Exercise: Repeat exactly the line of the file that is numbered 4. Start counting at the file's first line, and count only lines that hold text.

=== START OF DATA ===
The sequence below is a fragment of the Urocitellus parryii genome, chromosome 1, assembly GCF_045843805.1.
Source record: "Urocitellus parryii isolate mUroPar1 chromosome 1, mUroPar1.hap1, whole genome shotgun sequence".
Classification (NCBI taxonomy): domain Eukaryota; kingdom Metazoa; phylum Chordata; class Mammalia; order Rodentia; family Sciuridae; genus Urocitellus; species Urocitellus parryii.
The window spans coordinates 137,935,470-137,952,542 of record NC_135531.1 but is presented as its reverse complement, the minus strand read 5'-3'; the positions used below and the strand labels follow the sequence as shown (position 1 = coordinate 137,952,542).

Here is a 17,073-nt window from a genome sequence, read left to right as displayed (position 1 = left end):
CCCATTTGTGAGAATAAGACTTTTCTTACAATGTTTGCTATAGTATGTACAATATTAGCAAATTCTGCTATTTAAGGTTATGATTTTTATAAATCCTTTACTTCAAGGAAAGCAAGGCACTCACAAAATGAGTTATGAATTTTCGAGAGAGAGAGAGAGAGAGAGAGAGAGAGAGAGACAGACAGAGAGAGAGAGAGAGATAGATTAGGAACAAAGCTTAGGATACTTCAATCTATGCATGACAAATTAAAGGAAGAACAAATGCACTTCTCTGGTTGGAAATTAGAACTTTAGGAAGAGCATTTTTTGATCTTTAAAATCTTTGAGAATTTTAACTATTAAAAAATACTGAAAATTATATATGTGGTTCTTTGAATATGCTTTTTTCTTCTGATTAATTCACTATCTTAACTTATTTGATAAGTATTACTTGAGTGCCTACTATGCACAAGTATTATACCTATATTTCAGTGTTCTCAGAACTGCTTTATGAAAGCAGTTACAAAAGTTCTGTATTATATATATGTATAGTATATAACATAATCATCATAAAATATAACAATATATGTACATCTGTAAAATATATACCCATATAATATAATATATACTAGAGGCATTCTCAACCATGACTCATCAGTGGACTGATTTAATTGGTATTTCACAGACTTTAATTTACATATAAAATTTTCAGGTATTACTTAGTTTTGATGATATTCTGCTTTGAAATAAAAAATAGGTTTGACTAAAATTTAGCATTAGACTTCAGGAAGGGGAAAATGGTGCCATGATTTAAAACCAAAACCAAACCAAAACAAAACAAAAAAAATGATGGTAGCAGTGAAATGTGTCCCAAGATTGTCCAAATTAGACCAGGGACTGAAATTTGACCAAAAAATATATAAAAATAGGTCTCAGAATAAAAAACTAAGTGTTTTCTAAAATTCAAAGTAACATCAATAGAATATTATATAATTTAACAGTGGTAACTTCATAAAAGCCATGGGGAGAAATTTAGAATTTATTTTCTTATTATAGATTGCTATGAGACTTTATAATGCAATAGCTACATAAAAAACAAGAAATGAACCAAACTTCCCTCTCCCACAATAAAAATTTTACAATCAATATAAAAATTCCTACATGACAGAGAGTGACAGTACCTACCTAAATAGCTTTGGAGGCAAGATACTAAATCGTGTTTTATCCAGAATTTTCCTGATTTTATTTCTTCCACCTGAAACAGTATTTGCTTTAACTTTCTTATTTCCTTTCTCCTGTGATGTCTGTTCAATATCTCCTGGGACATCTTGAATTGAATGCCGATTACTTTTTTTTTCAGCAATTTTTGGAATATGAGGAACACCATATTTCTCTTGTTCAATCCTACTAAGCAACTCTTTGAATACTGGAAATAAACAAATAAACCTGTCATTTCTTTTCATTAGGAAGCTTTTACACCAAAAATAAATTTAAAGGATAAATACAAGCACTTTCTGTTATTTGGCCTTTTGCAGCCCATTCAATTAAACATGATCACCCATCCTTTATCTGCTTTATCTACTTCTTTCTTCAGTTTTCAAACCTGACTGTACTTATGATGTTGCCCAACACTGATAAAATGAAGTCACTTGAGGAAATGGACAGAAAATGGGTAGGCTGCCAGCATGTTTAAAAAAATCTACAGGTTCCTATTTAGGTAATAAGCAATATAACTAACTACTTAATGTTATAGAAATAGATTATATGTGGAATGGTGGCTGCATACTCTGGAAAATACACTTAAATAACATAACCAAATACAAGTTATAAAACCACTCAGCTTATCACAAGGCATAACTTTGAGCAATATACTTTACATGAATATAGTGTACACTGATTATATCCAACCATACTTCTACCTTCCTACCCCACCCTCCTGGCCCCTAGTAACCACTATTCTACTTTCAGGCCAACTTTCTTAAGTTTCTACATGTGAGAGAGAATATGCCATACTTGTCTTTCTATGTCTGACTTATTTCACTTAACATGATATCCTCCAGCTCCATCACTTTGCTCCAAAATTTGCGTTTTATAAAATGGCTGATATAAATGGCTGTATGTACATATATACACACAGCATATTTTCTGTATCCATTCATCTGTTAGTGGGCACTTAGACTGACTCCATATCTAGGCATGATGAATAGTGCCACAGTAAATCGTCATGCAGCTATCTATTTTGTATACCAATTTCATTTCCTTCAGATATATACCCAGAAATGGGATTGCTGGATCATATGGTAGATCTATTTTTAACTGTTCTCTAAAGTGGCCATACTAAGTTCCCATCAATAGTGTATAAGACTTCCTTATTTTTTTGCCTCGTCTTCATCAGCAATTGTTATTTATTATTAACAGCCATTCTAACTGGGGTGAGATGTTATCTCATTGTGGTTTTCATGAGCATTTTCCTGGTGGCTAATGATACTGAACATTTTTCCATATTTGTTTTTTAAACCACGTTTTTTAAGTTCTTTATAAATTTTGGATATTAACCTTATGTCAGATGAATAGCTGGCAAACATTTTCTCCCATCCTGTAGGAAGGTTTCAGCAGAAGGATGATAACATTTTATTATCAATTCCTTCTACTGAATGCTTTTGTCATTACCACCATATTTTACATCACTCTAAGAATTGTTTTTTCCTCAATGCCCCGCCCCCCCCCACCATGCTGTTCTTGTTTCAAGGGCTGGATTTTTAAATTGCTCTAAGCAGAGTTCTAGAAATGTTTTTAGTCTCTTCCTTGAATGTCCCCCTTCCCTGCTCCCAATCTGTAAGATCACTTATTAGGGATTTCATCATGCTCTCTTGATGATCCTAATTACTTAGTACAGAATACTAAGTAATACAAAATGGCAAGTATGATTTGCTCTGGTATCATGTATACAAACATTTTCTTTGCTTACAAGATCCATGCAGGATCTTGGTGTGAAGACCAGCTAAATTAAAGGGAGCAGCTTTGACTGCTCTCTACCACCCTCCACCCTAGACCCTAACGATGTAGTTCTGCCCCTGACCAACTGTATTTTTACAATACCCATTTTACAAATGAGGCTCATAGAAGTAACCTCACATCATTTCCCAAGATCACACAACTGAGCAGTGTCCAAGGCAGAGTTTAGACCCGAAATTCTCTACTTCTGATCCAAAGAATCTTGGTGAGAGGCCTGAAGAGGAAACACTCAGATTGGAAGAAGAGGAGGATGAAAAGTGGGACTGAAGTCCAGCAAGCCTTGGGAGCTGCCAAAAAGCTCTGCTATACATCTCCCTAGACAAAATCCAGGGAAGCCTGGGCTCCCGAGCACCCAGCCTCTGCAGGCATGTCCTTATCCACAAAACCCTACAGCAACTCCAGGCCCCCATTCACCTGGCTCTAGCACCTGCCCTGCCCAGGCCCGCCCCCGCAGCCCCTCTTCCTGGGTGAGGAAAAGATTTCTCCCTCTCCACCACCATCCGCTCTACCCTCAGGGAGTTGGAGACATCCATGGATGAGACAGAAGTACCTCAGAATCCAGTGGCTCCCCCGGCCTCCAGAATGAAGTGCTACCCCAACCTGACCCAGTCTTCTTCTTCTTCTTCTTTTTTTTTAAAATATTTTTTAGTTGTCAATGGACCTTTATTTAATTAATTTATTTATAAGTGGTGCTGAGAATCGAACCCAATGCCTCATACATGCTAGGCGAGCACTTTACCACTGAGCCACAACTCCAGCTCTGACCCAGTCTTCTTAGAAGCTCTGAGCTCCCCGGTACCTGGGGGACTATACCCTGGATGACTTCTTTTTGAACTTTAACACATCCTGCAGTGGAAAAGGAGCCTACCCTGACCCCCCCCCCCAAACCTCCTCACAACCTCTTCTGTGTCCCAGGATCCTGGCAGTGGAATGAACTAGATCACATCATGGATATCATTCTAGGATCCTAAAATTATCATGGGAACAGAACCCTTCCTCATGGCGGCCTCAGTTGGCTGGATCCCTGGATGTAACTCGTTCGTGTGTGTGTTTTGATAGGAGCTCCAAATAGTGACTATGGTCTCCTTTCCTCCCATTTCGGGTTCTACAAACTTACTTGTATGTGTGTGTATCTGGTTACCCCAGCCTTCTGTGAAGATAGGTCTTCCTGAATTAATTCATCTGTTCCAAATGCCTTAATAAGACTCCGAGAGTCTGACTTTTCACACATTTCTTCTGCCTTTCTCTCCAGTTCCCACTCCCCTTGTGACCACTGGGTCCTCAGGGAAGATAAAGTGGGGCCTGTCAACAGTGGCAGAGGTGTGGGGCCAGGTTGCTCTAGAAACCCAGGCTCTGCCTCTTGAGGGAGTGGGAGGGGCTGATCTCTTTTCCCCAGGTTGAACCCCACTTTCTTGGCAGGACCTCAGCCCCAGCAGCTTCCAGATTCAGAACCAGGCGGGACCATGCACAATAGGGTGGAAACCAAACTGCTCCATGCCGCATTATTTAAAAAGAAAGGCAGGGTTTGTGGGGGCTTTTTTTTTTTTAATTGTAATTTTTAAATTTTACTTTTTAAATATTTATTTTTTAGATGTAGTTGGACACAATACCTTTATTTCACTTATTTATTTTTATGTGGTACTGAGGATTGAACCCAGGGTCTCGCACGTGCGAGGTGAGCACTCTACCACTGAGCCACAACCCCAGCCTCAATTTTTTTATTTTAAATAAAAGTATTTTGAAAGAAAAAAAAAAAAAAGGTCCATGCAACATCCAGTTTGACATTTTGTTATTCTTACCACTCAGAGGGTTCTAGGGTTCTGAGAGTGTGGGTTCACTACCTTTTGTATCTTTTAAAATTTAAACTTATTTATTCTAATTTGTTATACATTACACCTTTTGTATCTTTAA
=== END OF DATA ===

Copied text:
The window spans coordinates 137,935,470-137,952,542 of record NC_135531.1 but is presented as its reverse complement, the minus strand read 5'-3'; the positions used below and the strand labels follow the sequence as shown (position 1 = coordinate 137,952,542).